While the majority of Thursday’s Fiscal Court meeting was devoted to the McCreary County Airport, one comment from a Magistrate prompted further investigation.
During the discussion over the airport and the lack of money available to fund it, Magistrate Roger Phillips noted the County was two months behind (January and February) on paying the jail bill to the Wayne County Detention Center.
After the meeting Judge Stephens confirmed the late payment, but explained the plan was to wait until the April Occupational Tax receipts came in until paying the detention center.
“Right now we are probably the best we have ever been on paying our bills,” he said.
“We are paid up on everything else, and the checks to Wayne County will be sent out this week,” Stephens said.
“We usually are about a month behind the way the bill arrives,” he added. “We waited on the last one until the latest Occupational Tax receipts came in.”
He noted the jail bill typically arrives within the first 10 days of the month, and it takes a few days to go over the invoice to ensure the total is accurate.
Stephens said his Executive Secretary Peggy Lawson cross checks the invoice with the arrest reports and transport logs turned in to the Judge’s Office. Typically, he said, one or two charges appear that are not McCreary County prisoners, and the bill will have to be corrected.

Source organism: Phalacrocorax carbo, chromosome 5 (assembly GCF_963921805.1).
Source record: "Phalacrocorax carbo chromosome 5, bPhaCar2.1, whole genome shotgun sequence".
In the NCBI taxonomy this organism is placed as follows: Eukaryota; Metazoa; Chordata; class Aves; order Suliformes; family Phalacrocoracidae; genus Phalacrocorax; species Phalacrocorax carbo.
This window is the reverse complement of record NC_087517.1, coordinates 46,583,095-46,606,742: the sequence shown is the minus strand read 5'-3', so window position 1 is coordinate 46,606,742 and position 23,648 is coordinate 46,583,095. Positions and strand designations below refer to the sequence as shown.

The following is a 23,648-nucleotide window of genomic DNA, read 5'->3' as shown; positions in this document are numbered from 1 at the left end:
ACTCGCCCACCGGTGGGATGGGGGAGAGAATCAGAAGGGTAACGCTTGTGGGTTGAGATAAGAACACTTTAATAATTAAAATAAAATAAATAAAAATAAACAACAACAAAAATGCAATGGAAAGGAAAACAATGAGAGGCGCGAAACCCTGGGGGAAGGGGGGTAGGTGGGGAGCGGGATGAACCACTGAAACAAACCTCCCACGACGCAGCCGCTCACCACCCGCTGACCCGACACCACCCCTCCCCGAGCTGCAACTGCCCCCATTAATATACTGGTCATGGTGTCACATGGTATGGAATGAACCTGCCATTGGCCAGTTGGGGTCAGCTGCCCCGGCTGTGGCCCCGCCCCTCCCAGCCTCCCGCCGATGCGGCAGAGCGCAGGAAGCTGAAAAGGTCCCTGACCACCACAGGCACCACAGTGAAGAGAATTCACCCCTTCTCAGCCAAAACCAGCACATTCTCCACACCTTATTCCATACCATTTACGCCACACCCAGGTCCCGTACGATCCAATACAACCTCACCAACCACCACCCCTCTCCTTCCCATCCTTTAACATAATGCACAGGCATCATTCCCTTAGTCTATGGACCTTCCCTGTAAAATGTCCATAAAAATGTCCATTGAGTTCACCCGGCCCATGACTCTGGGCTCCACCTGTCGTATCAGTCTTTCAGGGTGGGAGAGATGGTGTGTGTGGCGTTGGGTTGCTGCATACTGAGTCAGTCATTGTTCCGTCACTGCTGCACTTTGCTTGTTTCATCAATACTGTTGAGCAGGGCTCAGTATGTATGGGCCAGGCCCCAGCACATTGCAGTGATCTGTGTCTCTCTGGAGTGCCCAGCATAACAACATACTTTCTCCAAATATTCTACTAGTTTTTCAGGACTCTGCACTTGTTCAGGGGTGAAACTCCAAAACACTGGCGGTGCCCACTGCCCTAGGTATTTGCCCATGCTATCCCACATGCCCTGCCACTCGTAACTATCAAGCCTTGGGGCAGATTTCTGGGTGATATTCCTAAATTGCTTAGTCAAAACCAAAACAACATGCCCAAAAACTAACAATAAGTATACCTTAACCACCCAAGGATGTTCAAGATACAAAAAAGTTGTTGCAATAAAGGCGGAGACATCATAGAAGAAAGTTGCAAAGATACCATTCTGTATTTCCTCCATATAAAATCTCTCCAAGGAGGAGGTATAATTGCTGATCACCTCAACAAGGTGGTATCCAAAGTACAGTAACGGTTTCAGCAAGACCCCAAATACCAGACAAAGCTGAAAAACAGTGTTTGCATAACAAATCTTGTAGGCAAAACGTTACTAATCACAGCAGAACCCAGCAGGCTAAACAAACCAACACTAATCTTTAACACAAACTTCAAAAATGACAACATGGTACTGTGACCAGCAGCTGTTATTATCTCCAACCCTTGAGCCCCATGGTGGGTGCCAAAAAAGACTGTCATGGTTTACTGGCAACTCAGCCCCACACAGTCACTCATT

That has to be done before it is sent to the Fiscal Court to approve the payment.
At the April Fiscal Court meeting the Magistrates approved paying two bills to Wayne County, January and February, totaling $53,500. Last week the Court approved paying the March bill in the amount of $34,722.
Stephens said Wayne County does not charge the County interest or fees, and is aware of the County’s financial situation.
“We have a pretty good working relationship with the Wayne County Jail,” Stephens said.
In other Fiscal Court actions Thursday, the Court approved the first reading of the proposed 2015-16 budget.
Deputy Judge Andrew Powell noted the budget reflects last year’s budget in many aspects, since salaries and incomes are expected to remain mostly consistent. He noted grants for the steam locomotive project and Drug Court were expiring, but PILT payments may be returning, although possibly to a lesser degree than before.
“The bottom line is it is still really tight,” Judge Stephens said.
Magistrates will have the next month to review the budget and suggest any changes before a second reading in June.
A six percent increase in expected insurance costs were factored in to the budget as well, which works out to approximately $18 per month per employee.
Judge Stephens recommended keeping the same coverage as before as an incentive to employees.
“At a time when we can’t afford to give raises, to give them less insurance is a bit of a slap,” he said.
The increase was less than expected.
During the citizen participation portion of the meeting, Bevo Greene again brought up the termination of his daughter, Candace, from the Finance Officer position last month.
Green asked if the Fiscal Court was following the administrative code when it came to the dismissal, noting the Court was supposed to vote on hiring and dismissals.
Magistrate Phillips noted the Finance Officer position was part of the Judge Executive’s staff, and typically not subject to Court review.
Judge Stephens noted his hiring of Randy Jones as Finance Officer and Deputy Judge Executive represented a $10,000 saving over the salaries paid last year.
A brief discussion was held on the possibility of drafting an ordinance that would require property owners to clean up or remove burnt buildings from their properties if they are deemed a safety issue.
The next meeting of the McCreary County Fiscal Court will be on June 11 at 6:00 p.m. in the Fiscal Court room.